Verizon’s 2017 DBIR: You are Letting Hackers In

May 1, 2017
Verizon's 2017 Data Breach Investigation Report (DBIR) just came out and it states that last year, "81% of hacking-related breaches leveraged either stolen and/or weak passwords." This is up from the 63% stat the previous year (2016 DBIR). This shows that hacking is easy and everyone is doing it!
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What Does this Mean?

In general there are two types of accounts within a company that need passwords.

  1. Business user accounts: Everyone uses this to log in to do everyday work. This is your PC, VPN or cloud apps (Box, Office 365, ServiceNow, Concur, Salesforce, etc....).
  2. Privileged accounts: What the IT admins use. This gets them into Linux/Unix Servers, Cisco Routers, Windows Service Accounts and Databases to name a few. These accounts have a unique issue since they often share a username like root, admin, or ec2-user to name a few. The IT Admins commonly share these passwords in an Excel spreadsheet or some other shared file.

All of these accounts wouldn't be a huge issue if everyone used a different, long and complex password for each resource being logged into. One just needs to change all the passwords every 30 days. As YouTube sensation Sweet Brown says, "Ain't nobody got time for that."

Normal people pick a password they can remember, make a few variations and reuse it over and over. This is a terrible policy and super easy to hack. With all the big hacks over the past couple years, most computer users have a stolen password on the dark web -- in the hands of hackers. Hackers use this info to log in to a system. It is like leaving a key under your front door mat.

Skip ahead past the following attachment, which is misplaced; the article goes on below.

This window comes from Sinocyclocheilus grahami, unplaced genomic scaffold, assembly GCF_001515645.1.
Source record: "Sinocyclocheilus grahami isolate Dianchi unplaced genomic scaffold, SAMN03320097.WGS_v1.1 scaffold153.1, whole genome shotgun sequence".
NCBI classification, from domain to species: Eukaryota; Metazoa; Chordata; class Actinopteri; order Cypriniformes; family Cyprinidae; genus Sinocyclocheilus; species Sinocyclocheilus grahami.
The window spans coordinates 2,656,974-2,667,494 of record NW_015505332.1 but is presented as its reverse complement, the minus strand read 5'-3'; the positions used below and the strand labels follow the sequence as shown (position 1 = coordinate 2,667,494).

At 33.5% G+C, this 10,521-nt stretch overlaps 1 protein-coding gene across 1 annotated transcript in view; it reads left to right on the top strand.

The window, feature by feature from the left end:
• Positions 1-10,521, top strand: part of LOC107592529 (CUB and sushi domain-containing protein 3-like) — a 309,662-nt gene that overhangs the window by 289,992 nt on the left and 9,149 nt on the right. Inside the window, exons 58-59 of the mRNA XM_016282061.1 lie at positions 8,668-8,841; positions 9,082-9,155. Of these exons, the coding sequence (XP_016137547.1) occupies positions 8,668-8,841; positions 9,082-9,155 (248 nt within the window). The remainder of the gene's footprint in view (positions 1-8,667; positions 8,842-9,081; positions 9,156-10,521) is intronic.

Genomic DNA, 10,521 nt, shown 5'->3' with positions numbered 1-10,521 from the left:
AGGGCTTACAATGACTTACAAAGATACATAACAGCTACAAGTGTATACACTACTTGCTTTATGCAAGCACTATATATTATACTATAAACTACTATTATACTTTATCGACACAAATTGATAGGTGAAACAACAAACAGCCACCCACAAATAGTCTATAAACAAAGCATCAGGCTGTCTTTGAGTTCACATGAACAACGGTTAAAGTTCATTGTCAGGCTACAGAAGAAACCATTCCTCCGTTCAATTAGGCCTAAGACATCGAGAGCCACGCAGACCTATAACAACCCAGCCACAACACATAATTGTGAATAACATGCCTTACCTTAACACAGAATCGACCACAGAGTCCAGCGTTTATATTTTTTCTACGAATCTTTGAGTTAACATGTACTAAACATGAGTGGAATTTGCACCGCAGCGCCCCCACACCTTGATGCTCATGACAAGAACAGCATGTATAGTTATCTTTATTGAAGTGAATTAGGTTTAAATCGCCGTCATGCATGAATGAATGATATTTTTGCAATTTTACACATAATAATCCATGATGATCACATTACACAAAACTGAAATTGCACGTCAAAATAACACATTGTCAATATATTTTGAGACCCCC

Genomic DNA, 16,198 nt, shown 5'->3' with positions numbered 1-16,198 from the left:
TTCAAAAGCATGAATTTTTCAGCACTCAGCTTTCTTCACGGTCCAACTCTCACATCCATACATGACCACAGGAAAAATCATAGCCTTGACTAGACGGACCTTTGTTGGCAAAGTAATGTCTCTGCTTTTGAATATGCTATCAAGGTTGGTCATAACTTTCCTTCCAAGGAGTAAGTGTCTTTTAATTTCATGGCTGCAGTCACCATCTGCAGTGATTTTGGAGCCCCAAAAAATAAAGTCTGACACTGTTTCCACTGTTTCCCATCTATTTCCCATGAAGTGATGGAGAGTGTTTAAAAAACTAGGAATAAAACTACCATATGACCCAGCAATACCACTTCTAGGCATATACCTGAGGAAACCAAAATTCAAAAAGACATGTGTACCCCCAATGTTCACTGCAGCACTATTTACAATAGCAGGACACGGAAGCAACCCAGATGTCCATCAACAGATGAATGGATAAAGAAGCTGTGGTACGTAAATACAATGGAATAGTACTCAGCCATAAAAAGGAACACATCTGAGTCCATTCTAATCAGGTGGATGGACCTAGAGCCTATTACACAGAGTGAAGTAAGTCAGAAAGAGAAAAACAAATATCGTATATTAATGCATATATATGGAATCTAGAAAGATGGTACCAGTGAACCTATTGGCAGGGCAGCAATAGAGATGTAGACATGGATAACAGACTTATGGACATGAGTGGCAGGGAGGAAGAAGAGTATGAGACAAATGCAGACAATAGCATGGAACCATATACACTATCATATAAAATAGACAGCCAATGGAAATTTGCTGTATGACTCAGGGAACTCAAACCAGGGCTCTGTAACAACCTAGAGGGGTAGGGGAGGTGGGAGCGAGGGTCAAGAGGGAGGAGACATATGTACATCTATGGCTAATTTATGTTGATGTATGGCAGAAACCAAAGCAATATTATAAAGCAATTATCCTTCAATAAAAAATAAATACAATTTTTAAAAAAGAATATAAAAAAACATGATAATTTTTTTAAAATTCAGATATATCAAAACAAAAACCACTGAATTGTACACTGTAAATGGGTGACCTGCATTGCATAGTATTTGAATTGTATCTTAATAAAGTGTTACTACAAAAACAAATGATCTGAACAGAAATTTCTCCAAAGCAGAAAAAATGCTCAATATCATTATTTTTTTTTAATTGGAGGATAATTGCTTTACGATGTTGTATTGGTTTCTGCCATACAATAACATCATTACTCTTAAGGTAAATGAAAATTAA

What Can be Done?

I like simple solutions because they are easy. I have never heard of someone saying they wish they had more moving parts in their machine. Any company that follows these recommendations will greatly limit their risk of attack:

  1. Use a single username and password for all users to all accounts. Most companies have Microsoft's Active Directory which manages access to all Microsoft products. For non-Microsoft systems like Linux, Unix, Macs, mobile devices, one just has to install a small agent tying back to Active Directory. This will control what level of access users have. For cloud apps, use a portal that can remove the need to type in a username/password providing one-click access to the app.
  2. Require a strong password policy on the single password your company users will have. Since users have one password and not 50, they can make it very strong.
  3. Require multi-factor authentication (MFA) when a user logs in -- this can be a push notification to their phone. Implement risk based policies so MFA is needed to log into critical systems or if the user's behavior seems strange. This makes it almost impossible for someone to hack into the system using stolen or weak passwords.

Learn more from Verizon's 2017 DBIR here